Virginia Tech Dendrology

blue elderberry Caprifoliaceae Sambucus nigra ssp. cerulea L. ssp. cerulea (Raf.) R. Bolli Listen to the Latin symbol: SANIC5
Leaf: Opposite, pinnately compound, deciduous, 6 to 12 inches long, with 5 to 9 lanceolate leaflets, apex pointed and margins serrate, dark green and smooth above and paler below.
Flower: Perfect, tiny white flowers borne in large, upright, flat-topped clusters, appearing in early summer.
Fruit: Small (1/16 to 1/8 inch), dark blue berry-like fruits covered with a white bloom, borne in upright, flat-topped clusters. Not listed as being toxic to humans when eaten raw, but why take a chance when red elder is toxic?
Twig: Stout, soft, and with a large spongy pith; covered with a waxy bloom; opposite buds and leaves. New sprouts may grow 10 to 12 feet in a single year.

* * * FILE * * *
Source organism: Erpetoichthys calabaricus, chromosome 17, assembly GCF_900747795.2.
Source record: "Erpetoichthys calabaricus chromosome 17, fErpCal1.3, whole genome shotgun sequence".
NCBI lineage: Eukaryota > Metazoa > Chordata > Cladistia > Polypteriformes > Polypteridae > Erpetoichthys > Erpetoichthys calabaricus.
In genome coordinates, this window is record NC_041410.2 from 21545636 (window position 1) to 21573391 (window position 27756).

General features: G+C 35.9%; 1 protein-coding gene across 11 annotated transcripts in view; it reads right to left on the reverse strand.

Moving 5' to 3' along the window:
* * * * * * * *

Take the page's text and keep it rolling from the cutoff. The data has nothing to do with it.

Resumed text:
Bark: Grayish brown to black and covered with raised lenticels.
Form: Grows as a large upright shrub or small tree, commonly to 20 feet or more.
Looks like: American elderberry - red elderberry - Oregon ash - boxelder
leaf flower fruit twig bark form1 map
Additional Range Information: Sambucus nigra ssp. cerulea is native to North America. Range may be expanded by planting. See states reporting blue elderberry.
External Links: USDAFS FEIS Silvics - USDA Plants Database - Horticulture Information - USDAFS Forest Products Lab
All material © 2018 Virginia Tech Dept. of Forest Resources and Environmental Conservation; Photos and text by: John Seiler, Edward Jensen, Alex Niemiera, and John Peterson; Silvics reprinted from Ag Handbook 654